The poor state of the world financial market is constantly the top story of news outlets across the globe. Much of the financial crises that plague various countries can be accredited to corporate greed and poor government oversight of financial misdoings. The ensuing drama is rich material for a movie adaption. I can’t think of any better movie that depicts such financial irresponsibility on such a large scale than Oliver Stone’s 1987 classic Wall Street.
Although it was released over twenty years ago, Wall Street has many themes and characters that would resonate with today’s moviegoers. Stone recently made a sequel to the classic in 2010 called Wall Street: Money Never Sleeps, but I feel that the original movie captures the overall moral of the story better. So let’s take a look at this classic movie and what makes it so great.
A few plot points for context
The film follows the rise and fall of the young stockbroker Bud Fox, played by Charlie Sheen, as he navigates the treacherous waters of the New York Stock Exchange. Though he shows some promise as a stockbroker at his early age, he’s eager to earn more and more money and live the extravagant lifestyle he’d always dreamt of. His idol is a sleek trader named Gordon Gekko, played by Michael Douglas (Douglas went on to earn an Academy Award for Best Actor for his role). Bud Fox has been conducting trades based on old fashioned by the books tactics that he learned in school, but he’s quickly convinced by Gordon Gekko that the only way to make it big on Wall Street is to user insider information to leverage great trades.
Of course Bud starts committing acts of insider trading under Gekko’s instruction, and becomes extremely wealthy in the process. This movie is a great depiction of the financial excesses of the 80’s (and a good idea of what the super-rich are like today), and Oliver Stone doesn’t pull any punches as he shows Wall Street traders practically swimming in their wealth. For a moment, it seems like Bud and Gekko can do no wrong.
The company whose fate is at the center of this film is an airline called Bluestar Airlines, a business where Bud Fox’s father Carl, played by Martin Sheen, works as a foreman and a card-carrying union member. Carl and Bud have many ideological conversations about the nature of insider trading: the father distrusts the sleazy methods that Gekko taught Bud, and discourages from proceeding any further with such dealings. At a certain point the stocks of Bluestar Airlines becomes central to the plot of the movie, whereupon Bud must make a decision between helping his father keep his job and getting filthy rich by selling the company. I won’t tell you what happens next, you’ll have to watch the movie—trust me, it’s a great flick!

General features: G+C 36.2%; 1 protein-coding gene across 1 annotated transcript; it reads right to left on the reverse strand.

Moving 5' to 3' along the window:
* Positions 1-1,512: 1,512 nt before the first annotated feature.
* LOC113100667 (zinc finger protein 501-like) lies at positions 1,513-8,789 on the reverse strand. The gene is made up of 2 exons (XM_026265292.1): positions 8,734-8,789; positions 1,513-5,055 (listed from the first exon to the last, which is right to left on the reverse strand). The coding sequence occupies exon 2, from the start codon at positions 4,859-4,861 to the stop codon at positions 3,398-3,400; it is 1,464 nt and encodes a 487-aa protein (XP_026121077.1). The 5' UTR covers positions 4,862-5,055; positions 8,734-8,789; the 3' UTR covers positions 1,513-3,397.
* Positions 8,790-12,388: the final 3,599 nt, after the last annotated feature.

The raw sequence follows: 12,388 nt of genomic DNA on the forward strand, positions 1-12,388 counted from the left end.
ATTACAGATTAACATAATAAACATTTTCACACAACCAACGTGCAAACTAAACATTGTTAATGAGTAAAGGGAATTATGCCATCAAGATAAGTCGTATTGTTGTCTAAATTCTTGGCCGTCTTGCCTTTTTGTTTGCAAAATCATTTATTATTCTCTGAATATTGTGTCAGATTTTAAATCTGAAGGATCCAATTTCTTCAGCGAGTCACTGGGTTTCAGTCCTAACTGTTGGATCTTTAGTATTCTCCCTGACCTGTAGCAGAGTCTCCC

Why Wall Street matters
Sure, Oliver Stone’s film can get a little preachy at times, but that’s part of the movie’s appeal. Hollywood often depicts unlimited wealth and success as a great gift with few consequences, but Wall Street is about the flip side of that story. The movie shows traders making huge sums of money not through years of hard work or devotion to a career, but by a few strategic stock market trades that make them millionaires overnight. Such is the financial greed that proved problematic in the 80’s, just as it proves problematic today.
Amanda Watson is an experienced freelancer blogger who covers web-based businesses and higher education. She writes about the latest online mba news and current trends among online entrepreneurs. You can reach Amanda at email@example.com.
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